VENTURA (CBSLA) — After being thrown overboard, and as he watched his boat drift away from him, a fisherman knew that his only chance of survival was to swim his way out.
"I've literally thought about it a hundred million times," said Scott Thompson. "Like what if I fell off my boat and my boat was in gear."
All that time daydreaming finally came to fruition on a cold January night when Thompson was thrown off his old blue boat called Miss Grace, as he tried to clear his mind after the death of a close friend.
"I looked up at the sky and I was like 'Really?!'" he said. "Like really, this is how I'm going to die."
The fisherman immediately realized he couldn't catch his boat, which was in gear, and drifted away further into the Santa Barbara Channel. Thompson, an experienced mariner knew that he was spending too much energy on swimming upright so he turned over on his back while he contemplated his next steps. That is when he saw the bright lights from an oil platform about two to three miles away and made the decision to swim.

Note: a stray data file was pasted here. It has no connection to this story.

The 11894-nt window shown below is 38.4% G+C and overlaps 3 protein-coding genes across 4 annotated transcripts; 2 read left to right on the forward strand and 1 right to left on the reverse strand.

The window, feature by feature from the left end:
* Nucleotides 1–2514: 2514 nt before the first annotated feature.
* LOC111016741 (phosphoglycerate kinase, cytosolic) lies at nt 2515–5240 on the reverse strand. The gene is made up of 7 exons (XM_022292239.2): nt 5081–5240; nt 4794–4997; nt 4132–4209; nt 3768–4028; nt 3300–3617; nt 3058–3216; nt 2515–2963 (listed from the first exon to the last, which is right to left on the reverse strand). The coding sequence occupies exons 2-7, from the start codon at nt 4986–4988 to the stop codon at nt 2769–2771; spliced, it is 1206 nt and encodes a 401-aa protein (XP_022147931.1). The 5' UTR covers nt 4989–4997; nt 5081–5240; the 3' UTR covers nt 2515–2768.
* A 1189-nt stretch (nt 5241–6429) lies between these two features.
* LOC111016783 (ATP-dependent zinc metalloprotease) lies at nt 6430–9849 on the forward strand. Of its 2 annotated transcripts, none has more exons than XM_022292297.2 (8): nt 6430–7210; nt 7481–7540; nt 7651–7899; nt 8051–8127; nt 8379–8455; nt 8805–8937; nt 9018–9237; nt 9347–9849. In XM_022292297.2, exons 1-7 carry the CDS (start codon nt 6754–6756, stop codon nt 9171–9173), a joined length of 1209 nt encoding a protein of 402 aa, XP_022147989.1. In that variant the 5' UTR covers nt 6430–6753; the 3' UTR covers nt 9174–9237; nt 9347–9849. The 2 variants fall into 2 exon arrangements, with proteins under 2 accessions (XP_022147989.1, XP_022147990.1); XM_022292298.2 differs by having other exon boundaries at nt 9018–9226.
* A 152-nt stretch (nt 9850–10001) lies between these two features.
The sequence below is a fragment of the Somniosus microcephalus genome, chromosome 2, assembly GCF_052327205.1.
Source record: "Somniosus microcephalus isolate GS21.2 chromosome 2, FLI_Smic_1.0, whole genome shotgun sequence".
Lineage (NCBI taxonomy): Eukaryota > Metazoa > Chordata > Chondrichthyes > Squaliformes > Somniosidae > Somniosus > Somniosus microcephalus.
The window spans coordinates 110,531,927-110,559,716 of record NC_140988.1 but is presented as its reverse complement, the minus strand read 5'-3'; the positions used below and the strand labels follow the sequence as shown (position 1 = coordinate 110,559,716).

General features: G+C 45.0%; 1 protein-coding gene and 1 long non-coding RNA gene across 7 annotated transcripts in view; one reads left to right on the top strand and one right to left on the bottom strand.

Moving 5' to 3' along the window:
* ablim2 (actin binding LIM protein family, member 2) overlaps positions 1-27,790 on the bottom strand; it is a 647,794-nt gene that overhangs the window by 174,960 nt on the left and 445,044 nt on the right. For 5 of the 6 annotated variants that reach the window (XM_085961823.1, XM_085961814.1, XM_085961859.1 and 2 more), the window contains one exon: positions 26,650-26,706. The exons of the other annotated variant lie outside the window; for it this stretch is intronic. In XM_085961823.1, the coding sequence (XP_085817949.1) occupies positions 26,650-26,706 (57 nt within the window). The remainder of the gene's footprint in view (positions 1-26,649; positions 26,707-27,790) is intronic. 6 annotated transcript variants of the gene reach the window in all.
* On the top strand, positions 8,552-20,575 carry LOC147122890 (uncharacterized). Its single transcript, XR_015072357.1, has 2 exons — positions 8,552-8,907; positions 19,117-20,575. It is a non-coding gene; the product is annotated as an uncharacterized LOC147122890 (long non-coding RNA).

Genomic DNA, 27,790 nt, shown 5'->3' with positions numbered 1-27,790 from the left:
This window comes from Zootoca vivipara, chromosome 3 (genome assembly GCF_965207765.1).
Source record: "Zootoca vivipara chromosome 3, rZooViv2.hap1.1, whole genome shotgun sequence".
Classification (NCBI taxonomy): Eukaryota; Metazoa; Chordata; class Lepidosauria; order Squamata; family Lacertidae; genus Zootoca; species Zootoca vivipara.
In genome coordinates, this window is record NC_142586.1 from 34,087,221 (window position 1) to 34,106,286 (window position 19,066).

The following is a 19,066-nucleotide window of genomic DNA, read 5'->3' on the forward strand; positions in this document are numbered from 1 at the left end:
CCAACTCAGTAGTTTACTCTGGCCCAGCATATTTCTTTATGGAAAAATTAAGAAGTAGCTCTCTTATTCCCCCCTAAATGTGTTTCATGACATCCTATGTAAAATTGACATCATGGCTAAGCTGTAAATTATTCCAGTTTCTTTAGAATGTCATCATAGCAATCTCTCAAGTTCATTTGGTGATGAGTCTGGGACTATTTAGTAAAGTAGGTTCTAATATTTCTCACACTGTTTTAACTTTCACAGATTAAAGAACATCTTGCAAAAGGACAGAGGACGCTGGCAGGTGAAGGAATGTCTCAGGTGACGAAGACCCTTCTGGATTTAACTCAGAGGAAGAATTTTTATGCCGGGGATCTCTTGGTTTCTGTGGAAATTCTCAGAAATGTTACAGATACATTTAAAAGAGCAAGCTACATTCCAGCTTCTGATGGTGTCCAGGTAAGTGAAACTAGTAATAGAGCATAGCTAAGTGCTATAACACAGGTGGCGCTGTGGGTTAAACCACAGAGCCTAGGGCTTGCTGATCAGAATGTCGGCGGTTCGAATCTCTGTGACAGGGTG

"I just had to keep telling myself, 'Yes, you can. Yes, you can. You can do this,'" he recalled. "And then it became not about me."
He began to think about his family: his wife their two little girls and their older son and motivated himself to keep swimming.
"There was a lot of the drive," said Thompson. "Just thinking 'Oh my god, they're going to grow up without me."
While the thought of his family motivated him to keep going, Thompson said that he would not have endured through the pain if it weren't for a harbor seal swimming alongside him.
"They always pop their head out of the water," said Thompson.
It was a glimmer of hope, Thompson recalled, knowing that he wasn't alone on this heroic journey.
"That's when I started thinking like 'Wow, I'm getting closer," he said. "I'm actually going to pull this off. And then [the seal] was gone."
With his family at the top of his mind and with the help of a friend seal, he made it to the oil platform, even though he had developed hypothermia after hours in the cold water.
"It was 52 degrees that night," said Captain Carson Shevitz, who runs TowBoatUS Ventura.
The maritime company later recovered Thompson's boat. Shevitz added that it was incredible that Thompson survived the conditions especially only wearing shorts and a T-shirt.
"It was even cold for me and I was only in the water for 15 minutes," said Shevitz. "I can't imagine what he went through."
After a lot of reflection, he thinks it was more than his experience in the ocean that helped him make it back to land.
"I looked up and said 'God will you please take care of my family,' that's all I asked," he recalled as he began to cry. "And the next thing you know I'm at the oil derrick."
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